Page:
A member of the South Korean Red Cross checks emergency relief goods, for victims of Typhoon Haiyan in the Philippines, at Incheon Airport Cargo Terminal in Incheon. Photo by Reuters, Yonhap
MANILA – Despite a number of donor organizations stepping up to join in the relief efforts in typhoon-hit Visayas, some are still choosing to collect and send their donations independently.
While these independent donations are welcome, the humanitarian program coordinator of Oxfam, Paul del Rosario, believes that sending donations through a centralized system is more effective and efficient.
On ANC’s “On The Money,” del Rosario said independent collections run the risk of not meeting the international humanitarian standards.
He said standards have to be followed to ensure that the goods are effective and will be useful to the recipients.
“It’s not just about giving whatever you want and feeling good about it,” he said.
Del Rosario also said sending donations through an agency will be cost-efficient than sending goods through personal means.
Chito Maniago, PR head of League of Corporate Foundations, also said donor agencies have a logistics system in place for emergency situations.
“You really need to collaborate with institutions that are credible and have means to transport goods from one area to another,” he said.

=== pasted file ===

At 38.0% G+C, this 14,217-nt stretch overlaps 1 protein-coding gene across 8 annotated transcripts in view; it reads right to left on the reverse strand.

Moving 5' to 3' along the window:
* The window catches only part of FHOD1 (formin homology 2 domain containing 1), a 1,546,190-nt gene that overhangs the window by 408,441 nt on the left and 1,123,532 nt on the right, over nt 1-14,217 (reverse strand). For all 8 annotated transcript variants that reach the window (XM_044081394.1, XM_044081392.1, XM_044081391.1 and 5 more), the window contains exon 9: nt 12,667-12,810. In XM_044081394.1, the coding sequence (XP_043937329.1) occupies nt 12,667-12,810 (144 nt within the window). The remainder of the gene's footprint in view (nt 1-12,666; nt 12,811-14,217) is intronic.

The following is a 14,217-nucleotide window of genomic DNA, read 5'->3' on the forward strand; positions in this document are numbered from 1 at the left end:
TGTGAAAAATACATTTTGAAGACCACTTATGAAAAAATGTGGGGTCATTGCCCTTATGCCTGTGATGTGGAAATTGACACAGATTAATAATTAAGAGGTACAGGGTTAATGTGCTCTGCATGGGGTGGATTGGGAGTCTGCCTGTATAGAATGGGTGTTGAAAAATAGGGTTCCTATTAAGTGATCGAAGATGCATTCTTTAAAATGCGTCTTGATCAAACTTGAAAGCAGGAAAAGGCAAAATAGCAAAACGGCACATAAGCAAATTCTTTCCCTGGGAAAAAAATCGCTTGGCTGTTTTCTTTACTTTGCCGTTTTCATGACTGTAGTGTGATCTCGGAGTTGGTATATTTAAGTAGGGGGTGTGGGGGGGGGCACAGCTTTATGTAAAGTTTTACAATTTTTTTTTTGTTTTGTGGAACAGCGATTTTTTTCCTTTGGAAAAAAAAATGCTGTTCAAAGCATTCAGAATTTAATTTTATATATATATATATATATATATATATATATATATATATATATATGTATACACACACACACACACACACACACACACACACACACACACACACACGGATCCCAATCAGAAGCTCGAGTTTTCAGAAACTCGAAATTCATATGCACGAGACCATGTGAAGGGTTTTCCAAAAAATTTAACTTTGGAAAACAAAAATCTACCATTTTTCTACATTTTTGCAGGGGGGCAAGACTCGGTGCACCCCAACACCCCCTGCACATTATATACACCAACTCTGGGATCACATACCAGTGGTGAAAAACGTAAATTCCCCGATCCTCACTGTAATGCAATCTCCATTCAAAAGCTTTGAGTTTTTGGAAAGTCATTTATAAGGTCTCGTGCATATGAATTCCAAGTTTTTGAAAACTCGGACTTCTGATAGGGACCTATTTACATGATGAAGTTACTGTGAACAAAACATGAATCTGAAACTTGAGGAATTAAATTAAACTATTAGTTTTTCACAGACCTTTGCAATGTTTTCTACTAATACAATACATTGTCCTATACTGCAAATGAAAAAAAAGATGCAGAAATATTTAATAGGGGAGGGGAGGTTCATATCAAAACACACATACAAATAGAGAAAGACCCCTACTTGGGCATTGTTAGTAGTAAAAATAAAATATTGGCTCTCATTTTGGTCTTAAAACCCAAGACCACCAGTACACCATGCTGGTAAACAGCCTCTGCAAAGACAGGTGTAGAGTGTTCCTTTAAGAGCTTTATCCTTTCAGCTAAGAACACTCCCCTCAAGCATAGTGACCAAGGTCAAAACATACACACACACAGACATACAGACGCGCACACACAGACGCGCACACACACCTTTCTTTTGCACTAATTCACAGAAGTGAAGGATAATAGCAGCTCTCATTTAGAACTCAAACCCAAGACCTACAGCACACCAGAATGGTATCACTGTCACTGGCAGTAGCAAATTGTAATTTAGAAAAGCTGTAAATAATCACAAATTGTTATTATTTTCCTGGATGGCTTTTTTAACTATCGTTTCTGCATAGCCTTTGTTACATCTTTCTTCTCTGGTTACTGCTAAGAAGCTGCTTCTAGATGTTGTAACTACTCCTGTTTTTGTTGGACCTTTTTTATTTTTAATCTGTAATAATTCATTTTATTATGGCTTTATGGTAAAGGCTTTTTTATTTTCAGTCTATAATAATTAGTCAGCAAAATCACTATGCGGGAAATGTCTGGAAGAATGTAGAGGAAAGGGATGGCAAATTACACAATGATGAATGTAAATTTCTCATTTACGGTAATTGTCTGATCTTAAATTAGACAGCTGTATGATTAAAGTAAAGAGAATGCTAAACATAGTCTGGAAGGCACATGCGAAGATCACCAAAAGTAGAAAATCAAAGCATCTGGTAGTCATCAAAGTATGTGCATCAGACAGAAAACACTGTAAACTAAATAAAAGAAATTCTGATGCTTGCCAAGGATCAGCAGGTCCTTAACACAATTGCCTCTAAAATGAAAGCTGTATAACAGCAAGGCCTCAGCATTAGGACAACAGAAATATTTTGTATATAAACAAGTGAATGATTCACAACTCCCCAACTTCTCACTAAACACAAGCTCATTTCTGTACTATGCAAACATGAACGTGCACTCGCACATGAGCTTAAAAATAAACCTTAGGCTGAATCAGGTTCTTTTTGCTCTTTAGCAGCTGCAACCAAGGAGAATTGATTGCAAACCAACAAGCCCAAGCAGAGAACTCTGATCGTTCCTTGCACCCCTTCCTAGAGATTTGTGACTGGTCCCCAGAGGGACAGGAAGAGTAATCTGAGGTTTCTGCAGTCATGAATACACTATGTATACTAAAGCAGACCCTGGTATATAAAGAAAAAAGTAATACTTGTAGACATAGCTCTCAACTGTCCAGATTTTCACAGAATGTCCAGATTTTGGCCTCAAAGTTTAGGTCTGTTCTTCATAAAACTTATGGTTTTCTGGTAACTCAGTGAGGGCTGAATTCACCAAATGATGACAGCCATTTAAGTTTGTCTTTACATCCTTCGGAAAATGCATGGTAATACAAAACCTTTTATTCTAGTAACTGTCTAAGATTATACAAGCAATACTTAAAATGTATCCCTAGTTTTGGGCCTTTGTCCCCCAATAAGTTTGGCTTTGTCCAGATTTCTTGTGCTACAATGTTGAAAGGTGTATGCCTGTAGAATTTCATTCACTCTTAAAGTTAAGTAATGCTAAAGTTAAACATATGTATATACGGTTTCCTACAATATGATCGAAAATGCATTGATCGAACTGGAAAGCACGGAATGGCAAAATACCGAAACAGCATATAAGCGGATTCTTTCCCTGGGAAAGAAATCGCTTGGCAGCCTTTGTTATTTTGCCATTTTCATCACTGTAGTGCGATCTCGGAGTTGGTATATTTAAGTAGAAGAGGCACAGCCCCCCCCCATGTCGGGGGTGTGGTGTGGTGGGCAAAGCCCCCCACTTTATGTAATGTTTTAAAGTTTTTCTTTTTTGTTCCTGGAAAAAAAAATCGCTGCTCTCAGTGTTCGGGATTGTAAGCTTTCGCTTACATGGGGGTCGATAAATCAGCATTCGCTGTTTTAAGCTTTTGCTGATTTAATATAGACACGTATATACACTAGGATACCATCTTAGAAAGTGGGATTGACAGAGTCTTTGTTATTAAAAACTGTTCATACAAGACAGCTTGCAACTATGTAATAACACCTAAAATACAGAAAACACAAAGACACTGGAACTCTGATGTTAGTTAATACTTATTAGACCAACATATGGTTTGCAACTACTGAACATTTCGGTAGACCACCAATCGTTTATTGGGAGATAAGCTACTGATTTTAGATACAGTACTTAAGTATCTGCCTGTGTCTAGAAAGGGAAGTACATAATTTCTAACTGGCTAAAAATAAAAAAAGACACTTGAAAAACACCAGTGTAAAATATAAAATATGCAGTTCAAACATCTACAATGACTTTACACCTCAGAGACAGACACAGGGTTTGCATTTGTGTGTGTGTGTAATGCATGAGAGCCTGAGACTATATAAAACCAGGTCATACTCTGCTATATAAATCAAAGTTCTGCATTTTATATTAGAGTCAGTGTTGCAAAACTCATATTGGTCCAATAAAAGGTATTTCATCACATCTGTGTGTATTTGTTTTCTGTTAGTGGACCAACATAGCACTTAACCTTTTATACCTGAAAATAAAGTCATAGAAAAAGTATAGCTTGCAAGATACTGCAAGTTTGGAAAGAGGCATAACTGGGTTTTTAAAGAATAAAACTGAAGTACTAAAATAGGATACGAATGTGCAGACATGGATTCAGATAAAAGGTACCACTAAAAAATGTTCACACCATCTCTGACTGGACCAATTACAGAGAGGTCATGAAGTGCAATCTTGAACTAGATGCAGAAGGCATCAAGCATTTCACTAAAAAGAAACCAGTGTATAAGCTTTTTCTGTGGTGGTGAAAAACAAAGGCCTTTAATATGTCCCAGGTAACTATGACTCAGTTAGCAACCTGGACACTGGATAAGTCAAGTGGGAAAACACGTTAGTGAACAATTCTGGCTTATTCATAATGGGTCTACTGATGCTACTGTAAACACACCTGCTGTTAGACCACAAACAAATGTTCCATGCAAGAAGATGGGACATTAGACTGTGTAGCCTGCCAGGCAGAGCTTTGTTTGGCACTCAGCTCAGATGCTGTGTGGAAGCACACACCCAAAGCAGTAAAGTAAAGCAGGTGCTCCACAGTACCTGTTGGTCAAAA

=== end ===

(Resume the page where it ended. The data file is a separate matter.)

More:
Del Rosario added that organizations are transparent in how they spend and ship the donations.
Oxfam, for instance, shares their funds even with beneficiaries at the community level. Oxfam is also able to track their expenses with the help of United Nation’s Financial Tracking Services.
The League of Corporate Foundations also closely monitors its expenses.
The League of Corporate Foundations is an association of major corporate foundations that aims to synergize its sources to maximize its relief operations.
“No one company has all the resources to do the extensive work for the typhoon victims ,” said Maniago.
Oxfam, on the other hand, is an international NGO that provides humanitarian services to people who have been hit by natural disasters and conflict.
Oxfam focuses on providing clean drinking water, sanitation, hygiene and emergency livelihood
“We all know that in an emergency, many people die but then what happens after the emergency, if people get sick and suffer from diseases then you will have more deaths. That’s what we are trying to prevent,” said del Rosario.
Oxfam plans to raise P620 million to serve at least half a million people in Eastern Visayas and Northern Mindanao affected by typhoon “Yolanda”.
Del Rosario noted that centralized leadership in the distribution and security are some of the issues that have to be addressed to make the relief operations in the Visayas more effective.